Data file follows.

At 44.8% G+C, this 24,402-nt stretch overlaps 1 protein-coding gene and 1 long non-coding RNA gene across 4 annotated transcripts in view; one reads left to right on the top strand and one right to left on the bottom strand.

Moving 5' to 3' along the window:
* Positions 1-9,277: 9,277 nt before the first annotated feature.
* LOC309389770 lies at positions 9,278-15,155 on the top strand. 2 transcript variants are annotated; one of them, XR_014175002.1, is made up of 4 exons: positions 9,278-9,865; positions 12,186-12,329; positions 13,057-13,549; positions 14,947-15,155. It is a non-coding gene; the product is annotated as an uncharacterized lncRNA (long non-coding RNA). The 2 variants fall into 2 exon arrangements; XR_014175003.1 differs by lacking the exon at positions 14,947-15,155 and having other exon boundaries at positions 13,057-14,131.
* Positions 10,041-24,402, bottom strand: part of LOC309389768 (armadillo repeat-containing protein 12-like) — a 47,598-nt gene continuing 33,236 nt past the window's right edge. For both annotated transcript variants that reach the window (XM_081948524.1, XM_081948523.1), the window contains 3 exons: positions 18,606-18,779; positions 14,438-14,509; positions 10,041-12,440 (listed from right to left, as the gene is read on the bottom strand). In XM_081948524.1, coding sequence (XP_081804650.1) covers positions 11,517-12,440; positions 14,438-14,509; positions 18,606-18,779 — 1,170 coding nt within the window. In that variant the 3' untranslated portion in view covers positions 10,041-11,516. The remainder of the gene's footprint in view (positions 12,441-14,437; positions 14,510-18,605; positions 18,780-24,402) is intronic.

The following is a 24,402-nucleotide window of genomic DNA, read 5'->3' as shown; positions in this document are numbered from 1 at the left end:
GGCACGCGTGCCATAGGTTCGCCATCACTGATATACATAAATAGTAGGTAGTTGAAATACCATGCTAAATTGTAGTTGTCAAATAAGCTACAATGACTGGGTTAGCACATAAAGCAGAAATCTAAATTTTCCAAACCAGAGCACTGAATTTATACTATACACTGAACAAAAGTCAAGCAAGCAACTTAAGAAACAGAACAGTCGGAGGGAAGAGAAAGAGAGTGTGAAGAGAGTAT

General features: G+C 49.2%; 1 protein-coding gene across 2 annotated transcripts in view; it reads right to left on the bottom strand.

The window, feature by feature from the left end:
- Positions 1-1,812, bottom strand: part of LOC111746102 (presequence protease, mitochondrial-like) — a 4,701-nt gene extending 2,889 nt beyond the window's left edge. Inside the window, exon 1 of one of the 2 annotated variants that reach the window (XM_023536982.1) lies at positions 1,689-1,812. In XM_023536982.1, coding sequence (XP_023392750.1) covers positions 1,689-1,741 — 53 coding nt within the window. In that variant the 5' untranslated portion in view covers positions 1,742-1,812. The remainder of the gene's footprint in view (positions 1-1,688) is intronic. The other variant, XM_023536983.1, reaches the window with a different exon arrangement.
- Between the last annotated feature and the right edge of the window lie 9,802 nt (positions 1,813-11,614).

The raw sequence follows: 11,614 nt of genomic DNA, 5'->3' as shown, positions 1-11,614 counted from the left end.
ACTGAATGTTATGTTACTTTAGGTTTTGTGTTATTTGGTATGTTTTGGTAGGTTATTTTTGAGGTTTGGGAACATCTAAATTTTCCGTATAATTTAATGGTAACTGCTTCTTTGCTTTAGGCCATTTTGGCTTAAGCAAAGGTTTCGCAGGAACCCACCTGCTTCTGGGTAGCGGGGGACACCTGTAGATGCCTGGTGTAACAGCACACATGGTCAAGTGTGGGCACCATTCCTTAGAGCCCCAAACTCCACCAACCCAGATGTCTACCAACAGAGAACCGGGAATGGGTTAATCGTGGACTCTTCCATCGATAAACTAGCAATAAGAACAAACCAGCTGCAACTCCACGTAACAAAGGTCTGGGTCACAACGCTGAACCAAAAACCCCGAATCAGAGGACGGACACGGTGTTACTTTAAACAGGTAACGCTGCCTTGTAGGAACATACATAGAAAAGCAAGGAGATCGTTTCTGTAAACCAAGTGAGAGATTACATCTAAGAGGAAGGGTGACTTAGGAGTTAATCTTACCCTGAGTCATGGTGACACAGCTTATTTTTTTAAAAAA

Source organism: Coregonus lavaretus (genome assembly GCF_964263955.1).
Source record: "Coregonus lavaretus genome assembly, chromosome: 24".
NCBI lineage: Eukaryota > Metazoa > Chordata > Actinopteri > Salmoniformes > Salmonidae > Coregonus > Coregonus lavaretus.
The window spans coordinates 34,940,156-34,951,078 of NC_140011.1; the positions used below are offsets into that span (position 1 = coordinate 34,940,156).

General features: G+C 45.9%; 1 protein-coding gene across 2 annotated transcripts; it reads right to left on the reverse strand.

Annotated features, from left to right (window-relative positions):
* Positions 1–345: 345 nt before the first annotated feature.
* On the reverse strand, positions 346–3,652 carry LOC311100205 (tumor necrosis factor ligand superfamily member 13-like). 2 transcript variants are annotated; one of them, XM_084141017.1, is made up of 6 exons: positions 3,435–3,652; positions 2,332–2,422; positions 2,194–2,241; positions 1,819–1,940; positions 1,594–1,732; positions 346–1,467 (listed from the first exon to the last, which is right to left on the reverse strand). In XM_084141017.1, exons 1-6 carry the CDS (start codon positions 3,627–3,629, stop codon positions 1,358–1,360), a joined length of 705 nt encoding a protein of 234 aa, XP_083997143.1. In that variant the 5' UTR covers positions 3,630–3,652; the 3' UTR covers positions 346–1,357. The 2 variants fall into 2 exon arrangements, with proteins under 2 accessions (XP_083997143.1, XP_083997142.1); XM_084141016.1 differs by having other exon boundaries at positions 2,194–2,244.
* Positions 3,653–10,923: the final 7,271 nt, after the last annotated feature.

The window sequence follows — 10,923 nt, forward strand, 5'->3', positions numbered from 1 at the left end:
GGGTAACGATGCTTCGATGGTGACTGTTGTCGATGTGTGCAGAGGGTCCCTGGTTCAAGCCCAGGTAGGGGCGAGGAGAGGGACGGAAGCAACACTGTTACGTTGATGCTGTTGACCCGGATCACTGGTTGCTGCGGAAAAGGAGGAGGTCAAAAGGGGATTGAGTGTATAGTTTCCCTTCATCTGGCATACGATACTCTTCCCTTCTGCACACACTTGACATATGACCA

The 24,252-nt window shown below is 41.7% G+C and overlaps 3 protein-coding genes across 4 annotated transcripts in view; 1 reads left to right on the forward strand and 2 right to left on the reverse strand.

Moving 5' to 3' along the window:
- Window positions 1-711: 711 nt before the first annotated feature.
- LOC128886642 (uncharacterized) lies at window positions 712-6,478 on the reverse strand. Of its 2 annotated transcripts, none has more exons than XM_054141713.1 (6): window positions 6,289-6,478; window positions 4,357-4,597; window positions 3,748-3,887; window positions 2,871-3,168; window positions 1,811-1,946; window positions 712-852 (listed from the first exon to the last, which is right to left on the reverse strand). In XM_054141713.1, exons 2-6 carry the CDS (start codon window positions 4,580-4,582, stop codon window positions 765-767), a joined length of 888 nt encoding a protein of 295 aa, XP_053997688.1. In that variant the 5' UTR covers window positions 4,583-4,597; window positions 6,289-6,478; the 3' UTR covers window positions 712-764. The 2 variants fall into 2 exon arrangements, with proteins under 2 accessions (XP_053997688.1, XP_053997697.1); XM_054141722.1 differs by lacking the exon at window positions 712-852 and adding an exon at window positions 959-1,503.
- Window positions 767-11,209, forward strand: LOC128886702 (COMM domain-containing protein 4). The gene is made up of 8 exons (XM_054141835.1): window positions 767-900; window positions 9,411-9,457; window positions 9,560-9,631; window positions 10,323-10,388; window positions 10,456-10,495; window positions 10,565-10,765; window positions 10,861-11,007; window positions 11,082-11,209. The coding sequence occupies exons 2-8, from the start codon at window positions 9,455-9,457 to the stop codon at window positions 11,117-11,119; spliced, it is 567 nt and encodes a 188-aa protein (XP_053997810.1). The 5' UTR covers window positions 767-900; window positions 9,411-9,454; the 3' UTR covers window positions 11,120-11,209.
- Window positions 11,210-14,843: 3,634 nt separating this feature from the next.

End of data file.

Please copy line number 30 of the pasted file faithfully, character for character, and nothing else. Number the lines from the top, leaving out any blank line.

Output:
- Window positions 11,210-14,843: 3,634 nt separating this feature from the next.